Reverse Mortgage

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Dan Buckley
Dan Buckley is an US-based trader, consultant, and part-time writer with a background in macroeconomics and mathematical finance. He trades and writes about a variety of asset classes, including equities, fixed income, commodities, currencies, and interest rates. As a writer, his goal is to explain trading and finance concepts in levels of detail that could appeal to a range of audiences, from novice traders to those with more experienced backgrounds.

What Is a Reverse Mortgage? (Reverse Mortgage Explained)

A reverse mortgage is a type of loan available to homeowners, 62 years or older, that allows them to convert part of the equity in their homes into cash.

The product was conceived as a means to help retirees with limited income use the accumulated wealth in their homes to cover basic monthly living expenses and pay for health care.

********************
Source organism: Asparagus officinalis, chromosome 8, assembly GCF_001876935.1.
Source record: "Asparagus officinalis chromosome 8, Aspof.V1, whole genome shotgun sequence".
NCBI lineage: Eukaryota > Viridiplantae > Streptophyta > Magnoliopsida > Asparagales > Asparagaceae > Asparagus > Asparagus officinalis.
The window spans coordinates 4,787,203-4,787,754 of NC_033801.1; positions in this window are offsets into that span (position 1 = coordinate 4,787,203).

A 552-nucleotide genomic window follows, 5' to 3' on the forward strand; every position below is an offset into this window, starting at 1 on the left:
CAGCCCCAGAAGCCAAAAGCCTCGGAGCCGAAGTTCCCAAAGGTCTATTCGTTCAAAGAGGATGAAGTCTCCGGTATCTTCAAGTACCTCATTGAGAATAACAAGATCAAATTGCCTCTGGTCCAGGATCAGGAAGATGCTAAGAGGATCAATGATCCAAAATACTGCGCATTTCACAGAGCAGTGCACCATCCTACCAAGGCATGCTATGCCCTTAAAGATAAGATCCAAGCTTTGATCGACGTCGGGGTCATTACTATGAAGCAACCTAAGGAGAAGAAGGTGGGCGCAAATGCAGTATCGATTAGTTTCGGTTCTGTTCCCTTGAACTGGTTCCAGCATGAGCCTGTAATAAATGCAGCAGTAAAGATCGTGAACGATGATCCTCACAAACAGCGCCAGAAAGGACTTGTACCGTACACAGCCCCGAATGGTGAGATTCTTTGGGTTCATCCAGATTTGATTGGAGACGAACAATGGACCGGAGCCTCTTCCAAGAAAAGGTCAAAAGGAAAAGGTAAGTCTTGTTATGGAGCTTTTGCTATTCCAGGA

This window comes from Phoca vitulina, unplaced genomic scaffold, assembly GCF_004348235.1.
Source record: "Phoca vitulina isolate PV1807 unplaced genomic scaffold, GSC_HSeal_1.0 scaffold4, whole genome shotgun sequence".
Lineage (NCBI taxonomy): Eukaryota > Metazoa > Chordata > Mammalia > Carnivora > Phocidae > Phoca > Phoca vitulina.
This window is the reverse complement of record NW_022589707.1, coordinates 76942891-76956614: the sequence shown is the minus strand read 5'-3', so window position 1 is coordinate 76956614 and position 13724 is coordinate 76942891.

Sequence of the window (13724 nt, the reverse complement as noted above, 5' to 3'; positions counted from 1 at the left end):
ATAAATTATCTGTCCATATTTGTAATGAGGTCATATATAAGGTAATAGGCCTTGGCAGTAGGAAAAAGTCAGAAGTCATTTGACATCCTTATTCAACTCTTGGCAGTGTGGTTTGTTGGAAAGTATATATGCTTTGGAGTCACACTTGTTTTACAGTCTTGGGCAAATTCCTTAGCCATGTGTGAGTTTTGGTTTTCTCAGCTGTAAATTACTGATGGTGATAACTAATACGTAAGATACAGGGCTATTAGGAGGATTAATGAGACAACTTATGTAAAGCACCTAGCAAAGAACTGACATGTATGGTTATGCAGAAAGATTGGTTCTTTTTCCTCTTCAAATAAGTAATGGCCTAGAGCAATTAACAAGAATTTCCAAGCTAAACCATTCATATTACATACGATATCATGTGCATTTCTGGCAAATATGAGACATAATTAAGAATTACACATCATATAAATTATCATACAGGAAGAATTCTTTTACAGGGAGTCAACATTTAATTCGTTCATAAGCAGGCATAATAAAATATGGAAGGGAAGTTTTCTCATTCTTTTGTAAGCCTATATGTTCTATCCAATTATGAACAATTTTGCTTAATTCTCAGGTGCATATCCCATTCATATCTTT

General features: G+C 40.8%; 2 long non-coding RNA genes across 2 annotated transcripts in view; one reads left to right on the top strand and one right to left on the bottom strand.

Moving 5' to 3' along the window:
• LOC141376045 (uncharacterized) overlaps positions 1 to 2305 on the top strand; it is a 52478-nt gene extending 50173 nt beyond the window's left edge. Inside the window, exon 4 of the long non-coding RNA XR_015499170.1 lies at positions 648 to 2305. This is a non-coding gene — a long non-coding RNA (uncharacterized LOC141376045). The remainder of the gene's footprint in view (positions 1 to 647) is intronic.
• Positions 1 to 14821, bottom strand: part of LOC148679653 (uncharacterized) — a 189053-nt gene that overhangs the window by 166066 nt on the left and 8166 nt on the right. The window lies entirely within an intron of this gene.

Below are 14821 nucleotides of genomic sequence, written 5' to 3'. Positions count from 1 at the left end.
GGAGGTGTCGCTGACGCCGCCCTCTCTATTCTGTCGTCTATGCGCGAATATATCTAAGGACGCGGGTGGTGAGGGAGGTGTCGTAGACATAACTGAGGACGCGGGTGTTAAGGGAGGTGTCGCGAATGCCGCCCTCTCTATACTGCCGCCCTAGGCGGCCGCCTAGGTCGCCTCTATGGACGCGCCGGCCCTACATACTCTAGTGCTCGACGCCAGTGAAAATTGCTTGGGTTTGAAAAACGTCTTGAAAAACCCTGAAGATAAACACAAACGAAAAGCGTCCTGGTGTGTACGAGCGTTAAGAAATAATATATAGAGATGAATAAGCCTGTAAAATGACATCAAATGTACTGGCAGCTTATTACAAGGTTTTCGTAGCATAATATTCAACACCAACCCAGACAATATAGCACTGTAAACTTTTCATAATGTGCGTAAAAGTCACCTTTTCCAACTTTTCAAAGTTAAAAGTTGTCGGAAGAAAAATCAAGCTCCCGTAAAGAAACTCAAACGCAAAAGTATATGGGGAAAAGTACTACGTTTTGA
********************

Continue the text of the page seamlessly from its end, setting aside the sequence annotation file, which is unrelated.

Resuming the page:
In a traditional mortgage, borrowers make regular payments to their lender.

However, with a reverse mortgage borrowers receive money from their lender instead of paying it out.

To qualify for a reverse mortgage, homeowners must be at least 62 years old and have substantial home equity.

Borrowers are not required to make any payments on the loan until they no longer live in the home or pass away.

The loan is repaid when the homeowner sells their home or passes away.

Reverse mortgages can provide retirees with an additional source of income to supplement Social Security, pension(s), and other forms of income.

In addition, reverse mortgages can be used to pay for medical treatments, make home improvements, pay property taxes, or simply free up some extra cash.

For those who are considering a reverse mortgage, it’s important to understand the risks associated with this type of loan and speak to a qualified professional who can help you decide if one is right for you.


How to Pay Off a Reverse Mortgage

When a borrower takes out a reverse mortgage, they are not required to make any payments on the loan as long as they continue living in the home.

When the homeowner passes away or moves out of their home, then the loan must be repaid.